Dr. Jassin M. Jouria is a medical doctor, professor of academic medicine, and medical author. He graduated from Ross University School of Medicine and has completed his clinical clerkship training in various teaching hospitals throughout New York, including King’s County Hospital Center and Brookdale Medical Center, among others. Dr. Jouria has passed all USMLE medical board exams, and has served as a test prep tutor and instructor for Kaplan. He has developed several medical courses and curricula for a variety of educational institutions. Dr. Jouria has also served on multiple levels in the academic field including faculty member and Department Chair. Dr. Jouria continues to serves as a Subject Matter Expert for several continuing education organizations covering multiple basic medical sciences. He has also developed several continuing medical education courses covering various topics in clinical medicine. Recently, Dr. Jouria has been contracted by the University of Miami/Jackson Memorial Hospital’s Department of Surgery to develop an e-module training series for trauma patient management. Dr. Jouria is currently authoring an academic textbook on Human Anatomy & Physiology. Abstract
As a result of advanced treatment options and increased access to care, the number of people diagnosed with HIV is decreasing. With proper diagnosis and treatment, people can live symptom-free for a significant length of time. Advances in testing and treatment options have improved the care and management of HIV. Comprehensive prevention strategies and widespread education are important in ensuring that the spread of the disease is minimized. The management of HIV in infected individuals is complex and must be assessed on a case-by-case basis. This article will provide comprehensive review for the primary care provider, in identifying and treating patients with HIV.
Continuing Nursing Education Course Director & Planners
William A. Cook, PhD, Director, Douglas Lawrence, MA, Webmaster,
Susan DePasquale, MSN, FPMHNP-BC, Lead Nurse Planner
This activity has been planned and implemented in accordance with the policies of NurseCe4Less.com and the continuing nursing education requirements of the American Nurses Credentialing Center's Commission on Accreditation for registered nurses. It is the policy of NurseCe4Less.com to ensure objectivity, transparency, and best practice in clinical education for all continuing nursing education (CNE) activities.
Continuing Education Credit Designation
This educational activity is credited for 4.5 hours. Nurses may only claim credit commensurate with the credit awarded for completion of this course activity.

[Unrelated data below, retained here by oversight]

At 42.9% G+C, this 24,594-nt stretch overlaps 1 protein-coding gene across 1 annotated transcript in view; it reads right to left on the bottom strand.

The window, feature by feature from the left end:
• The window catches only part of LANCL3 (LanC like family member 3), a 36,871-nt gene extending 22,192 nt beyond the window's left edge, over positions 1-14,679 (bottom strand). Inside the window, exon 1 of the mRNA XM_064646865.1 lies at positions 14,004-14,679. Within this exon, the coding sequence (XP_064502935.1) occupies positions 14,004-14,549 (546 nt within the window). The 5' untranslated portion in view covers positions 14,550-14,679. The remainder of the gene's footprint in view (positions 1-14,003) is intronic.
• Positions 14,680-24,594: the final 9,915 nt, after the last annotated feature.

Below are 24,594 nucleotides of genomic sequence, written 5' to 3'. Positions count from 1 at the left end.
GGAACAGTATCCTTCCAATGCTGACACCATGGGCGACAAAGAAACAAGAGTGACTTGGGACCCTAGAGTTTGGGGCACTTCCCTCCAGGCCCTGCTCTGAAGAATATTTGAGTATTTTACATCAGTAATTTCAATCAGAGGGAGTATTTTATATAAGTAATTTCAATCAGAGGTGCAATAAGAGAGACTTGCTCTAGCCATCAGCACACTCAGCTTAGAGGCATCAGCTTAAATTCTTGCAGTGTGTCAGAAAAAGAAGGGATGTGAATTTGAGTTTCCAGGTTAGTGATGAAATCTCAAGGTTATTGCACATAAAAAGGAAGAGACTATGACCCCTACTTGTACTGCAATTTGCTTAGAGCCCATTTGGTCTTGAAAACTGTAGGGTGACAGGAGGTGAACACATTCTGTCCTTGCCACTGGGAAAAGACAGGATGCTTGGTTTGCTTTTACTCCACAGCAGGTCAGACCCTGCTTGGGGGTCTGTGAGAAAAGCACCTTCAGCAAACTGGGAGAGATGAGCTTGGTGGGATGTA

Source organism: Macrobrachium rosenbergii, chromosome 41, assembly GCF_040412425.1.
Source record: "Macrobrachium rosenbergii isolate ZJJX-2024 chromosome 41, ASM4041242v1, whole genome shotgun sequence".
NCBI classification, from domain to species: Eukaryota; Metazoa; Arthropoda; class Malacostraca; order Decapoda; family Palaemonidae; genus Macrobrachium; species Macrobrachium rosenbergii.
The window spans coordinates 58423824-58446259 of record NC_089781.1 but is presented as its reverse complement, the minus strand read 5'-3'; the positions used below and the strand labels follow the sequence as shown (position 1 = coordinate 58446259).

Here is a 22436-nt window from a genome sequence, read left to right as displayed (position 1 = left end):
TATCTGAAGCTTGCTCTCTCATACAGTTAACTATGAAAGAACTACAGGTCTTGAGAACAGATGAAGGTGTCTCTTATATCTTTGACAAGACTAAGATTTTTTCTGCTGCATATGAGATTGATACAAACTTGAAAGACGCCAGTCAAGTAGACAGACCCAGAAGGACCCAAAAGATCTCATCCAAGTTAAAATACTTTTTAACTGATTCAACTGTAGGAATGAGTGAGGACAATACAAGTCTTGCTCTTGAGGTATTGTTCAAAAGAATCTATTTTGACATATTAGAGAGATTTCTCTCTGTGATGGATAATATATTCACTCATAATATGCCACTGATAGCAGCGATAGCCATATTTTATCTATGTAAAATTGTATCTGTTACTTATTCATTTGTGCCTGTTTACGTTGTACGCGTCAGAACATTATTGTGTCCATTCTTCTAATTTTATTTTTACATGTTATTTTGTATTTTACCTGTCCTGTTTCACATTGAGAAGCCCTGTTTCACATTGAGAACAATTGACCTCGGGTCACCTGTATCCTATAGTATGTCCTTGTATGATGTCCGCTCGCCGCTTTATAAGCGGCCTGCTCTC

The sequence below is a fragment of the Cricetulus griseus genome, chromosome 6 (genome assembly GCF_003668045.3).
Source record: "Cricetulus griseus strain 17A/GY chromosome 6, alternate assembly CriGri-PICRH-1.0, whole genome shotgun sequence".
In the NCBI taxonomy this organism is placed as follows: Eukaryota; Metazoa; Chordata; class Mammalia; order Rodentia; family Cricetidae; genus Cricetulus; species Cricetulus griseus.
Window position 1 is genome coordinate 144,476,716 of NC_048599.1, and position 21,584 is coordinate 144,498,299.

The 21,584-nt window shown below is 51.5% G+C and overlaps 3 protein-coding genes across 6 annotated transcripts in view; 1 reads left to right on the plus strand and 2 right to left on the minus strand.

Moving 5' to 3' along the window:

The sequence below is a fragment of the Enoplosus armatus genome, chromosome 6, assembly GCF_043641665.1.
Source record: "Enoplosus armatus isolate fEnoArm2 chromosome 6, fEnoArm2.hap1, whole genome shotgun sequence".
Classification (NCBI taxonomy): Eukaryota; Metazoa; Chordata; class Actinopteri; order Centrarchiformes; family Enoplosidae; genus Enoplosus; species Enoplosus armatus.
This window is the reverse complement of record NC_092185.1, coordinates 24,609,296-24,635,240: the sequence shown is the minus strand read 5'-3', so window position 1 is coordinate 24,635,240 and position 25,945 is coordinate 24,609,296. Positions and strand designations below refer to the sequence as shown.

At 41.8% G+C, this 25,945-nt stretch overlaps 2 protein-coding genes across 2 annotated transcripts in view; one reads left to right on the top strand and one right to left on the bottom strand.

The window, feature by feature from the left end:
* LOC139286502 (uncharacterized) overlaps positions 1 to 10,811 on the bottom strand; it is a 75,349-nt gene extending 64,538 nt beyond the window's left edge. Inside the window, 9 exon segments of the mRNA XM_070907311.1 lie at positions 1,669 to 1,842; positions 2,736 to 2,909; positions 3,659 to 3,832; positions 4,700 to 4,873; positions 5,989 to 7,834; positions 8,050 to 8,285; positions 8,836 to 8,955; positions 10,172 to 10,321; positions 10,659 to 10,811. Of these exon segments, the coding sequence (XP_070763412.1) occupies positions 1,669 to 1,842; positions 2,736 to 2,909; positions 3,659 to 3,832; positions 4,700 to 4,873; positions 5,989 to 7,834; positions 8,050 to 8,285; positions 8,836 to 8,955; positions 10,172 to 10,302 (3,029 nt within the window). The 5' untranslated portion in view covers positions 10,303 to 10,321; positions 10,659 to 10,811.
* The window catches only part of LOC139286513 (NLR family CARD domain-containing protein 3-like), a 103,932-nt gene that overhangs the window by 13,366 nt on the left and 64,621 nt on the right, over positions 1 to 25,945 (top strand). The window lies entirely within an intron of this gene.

Pharmacology content is 2 hours.
Statement of Learning Need
Different therapies and strategies can have differing effects on patients and its imperative that nurses have an understanding of HIV and AIDS disease progression, treatment options and the adverse affects of antiretroviral drugs is imperative in disease management.
To provide nursing professionals with knowledge HIV and AIDS disease progression, treatments and complications.
Advanced Practice Registered Nurses and Registered Nurses
(Interdisciplinary Health Team Members, including Vocational Nurses and Medical Assistants may obtain a Certificate of Completion)
Course Author & Director Disclosures
Jassin M. Jouria, MD, William S. Cook, PhD, Douglas Lawrence,
Susan DePasquale, MSN, FPMHNP-BC – all have no disclosures
Opportunity to complete a self-assessment of knowledge learned will be provided at the end of the course.
The most common strain of HIV-1 infecting most patients today is believed to have been transmitted by:
Humans in Africa
Cameroon chimps to humans
Insects to humans
West African parrots
True or False. In both confidential and anonymous testing, the patient is required to give informed consent.
In 2011, there were __________children worldwide who tested positive for HIV.
None of the above
Post-test counseling regarding partner notification allows patients to:
notify their partners themselves
use a free-standing partner notification service
have their name and identifying information kept confidential
All of the above
True or False. Latex and polyurethane condoms are an ineffective means of preventing the transmission of HIV when used correctly.
Human Immunodeficiency Virus (HIV) has affected individuals worldwide since it first caused rare illnesses in a select group of individuals in 1980.1 HIV was first identified in 1983 and quickly spread, eventually becoming a worldwide pandemic. Approximately forty million people worldwide are living with HIV, with one million of those residing in the United States. The disease has had a significant impact on Africa, with the numbers peaking at 2.3 million in 2010. By 1983, HIV was discovered as the cause of a number of rare cases of Kaposi’s sarcoma and pneumocystis pneumonia in otherwise healthy individuals.2 In the first decade, the disease spread rapidly, destroying the immune systems of those infected.
Healthcare providers must understand the signs and symptoms of infection, as well as the various stages of HIV infection. Proper treatment can prevent the infection from progressing beyond the asymptomatic stage. Therefore, providers must work closely with patients to develop a treatment plan that minimizes progression. Different therapies and strategies can have differing effects on patients and an understanding of the adverse affects of antiretroviral drugs is imperative in disease management. Appropriate treatment and management of HIV is necessary to prevent the infection from causing irreversible effects on the patient.8 With the development of antiretroviral therapy and advancements in HIV management and care, the virus is now easily managed and can remain a chronic condition for more than ten years.6 However, the virus is complex and impacts each patient differently. Therefore, it is necessary for providers to work closely with patients to develop a treatment plan that will address the individual patient’s needs and minimize the progression of the virus.